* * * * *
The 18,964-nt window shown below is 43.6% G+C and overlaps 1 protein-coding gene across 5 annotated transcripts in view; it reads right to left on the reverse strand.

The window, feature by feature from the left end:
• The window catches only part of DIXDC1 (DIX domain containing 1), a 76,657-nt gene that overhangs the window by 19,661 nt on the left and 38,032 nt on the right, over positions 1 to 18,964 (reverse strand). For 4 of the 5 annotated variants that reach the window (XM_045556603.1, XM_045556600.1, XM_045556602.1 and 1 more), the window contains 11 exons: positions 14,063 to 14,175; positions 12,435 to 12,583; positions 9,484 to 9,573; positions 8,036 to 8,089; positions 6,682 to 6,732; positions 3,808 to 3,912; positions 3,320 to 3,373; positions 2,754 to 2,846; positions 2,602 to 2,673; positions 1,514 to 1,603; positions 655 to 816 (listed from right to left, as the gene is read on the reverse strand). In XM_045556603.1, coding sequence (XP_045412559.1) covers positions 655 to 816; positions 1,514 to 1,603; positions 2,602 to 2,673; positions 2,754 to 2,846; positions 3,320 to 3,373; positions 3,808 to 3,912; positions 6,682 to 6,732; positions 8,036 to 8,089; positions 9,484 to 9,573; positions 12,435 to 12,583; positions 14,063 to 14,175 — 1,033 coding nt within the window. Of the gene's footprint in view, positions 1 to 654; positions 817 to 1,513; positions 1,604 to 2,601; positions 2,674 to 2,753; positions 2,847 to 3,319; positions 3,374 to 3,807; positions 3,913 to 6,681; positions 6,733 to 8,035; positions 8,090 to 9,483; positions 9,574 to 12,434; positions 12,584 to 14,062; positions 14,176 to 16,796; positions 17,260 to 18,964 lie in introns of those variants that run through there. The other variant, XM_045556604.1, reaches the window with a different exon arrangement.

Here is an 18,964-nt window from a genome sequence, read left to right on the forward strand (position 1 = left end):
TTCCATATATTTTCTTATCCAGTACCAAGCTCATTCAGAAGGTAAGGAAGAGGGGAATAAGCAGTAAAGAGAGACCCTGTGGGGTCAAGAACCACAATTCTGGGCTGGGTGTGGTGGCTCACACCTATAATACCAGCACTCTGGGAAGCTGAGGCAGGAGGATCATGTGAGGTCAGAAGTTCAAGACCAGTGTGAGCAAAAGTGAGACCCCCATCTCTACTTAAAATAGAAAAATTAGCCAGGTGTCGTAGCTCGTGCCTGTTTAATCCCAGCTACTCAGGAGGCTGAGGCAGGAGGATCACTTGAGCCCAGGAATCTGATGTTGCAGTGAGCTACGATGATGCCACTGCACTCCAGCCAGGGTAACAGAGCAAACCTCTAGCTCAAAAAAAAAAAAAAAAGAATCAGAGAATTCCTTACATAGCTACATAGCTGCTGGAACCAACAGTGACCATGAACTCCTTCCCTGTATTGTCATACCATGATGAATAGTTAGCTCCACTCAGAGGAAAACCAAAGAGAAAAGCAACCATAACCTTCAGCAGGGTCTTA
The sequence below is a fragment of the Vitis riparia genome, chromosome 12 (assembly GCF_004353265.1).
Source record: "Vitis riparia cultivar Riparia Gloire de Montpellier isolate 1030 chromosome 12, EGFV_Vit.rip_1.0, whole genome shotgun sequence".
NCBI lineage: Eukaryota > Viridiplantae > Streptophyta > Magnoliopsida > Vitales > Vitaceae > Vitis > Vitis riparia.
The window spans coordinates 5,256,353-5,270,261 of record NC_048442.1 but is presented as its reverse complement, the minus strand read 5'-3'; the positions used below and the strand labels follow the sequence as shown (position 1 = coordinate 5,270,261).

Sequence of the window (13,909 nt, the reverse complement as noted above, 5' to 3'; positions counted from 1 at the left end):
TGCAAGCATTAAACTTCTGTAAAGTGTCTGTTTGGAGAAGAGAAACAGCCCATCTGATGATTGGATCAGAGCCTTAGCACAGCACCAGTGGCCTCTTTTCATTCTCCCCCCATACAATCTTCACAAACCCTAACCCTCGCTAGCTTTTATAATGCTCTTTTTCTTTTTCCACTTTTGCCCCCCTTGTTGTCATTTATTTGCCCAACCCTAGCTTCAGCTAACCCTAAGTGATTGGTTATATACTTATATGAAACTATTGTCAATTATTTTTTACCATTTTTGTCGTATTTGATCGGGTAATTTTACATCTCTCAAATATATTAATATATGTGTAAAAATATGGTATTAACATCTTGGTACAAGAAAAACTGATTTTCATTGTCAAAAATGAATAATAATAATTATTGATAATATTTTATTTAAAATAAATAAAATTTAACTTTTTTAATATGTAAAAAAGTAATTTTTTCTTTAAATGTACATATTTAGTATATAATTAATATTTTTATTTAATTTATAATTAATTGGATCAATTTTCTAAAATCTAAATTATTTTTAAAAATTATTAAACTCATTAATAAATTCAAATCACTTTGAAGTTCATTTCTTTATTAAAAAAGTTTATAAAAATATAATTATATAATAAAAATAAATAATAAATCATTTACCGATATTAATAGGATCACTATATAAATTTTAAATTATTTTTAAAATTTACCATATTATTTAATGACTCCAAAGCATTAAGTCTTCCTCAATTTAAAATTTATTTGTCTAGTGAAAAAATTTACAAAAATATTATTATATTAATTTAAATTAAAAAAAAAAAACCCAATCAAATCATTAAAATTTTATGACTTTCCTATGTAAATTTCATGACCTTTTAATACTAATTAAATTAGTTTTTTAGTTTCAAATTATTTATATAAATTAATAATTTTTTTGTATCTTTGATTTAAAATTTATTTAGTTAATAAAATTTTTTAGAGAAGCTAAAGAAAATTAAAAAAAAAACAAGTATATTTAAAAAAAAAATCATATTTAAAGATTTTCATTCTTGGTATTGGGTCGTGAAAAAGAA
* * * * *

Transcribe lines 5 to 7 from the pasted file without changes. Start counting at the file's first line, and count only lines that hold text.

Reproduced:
TTCCATATATTTTCTTATCCAGTACCAAGCTCATTCAGAAGGTAAGGAAGAGGGGAATAAGCAGTAAAGAGAGACCCTGTGGGGTCAAGAACCACAATTCTGGGCTGGGTGTGGTGGCTCACACCTATAATACCAGCACTCTGGGAAGCTGAGGCAGGAGGATCATGTGAGGTCAGAAGTTCAAGACCAGTGTGAGCAAAAGTGAGACCCCCATCTCTACTTAAAATAGAAAAATTAGCCAGGTGTCGTAGCTCGTGCCTGTTTAATCCCAGCTACTCAGGAGGCTGAGGCAGGAGGATCACTTGAGCCCAGGAATCTGATGTTGCAGTGAGCTACGATGATGCCACTGCACTCCAGCCAGGGTAACAGAGCAAACCTCTAGCTCAAAAAAAAAAAAAAAAGAATCAGAGAATTCCTTACATAGCTACATAGCTGCTGGAACCAACAGTGACCATGAACTCCTTCCCTGTATTGTCATACCATGATGAATAGTTAGCTCCACTCAGAGGAAAACCAAAGAGAAAAGCAACCATAACCTTCAGCAGGGTCTTA
The sequence below is a fragment of the Vitis riparia genome, chromosome 12 (assembly GCF_004353265.1).
Source record: "Vitis riparia cultivar Riparia Gloire de Montpellier isolate 1030 chromosome 12, EGFV_Vit.rip_1.0, whole genome shotgun sequence".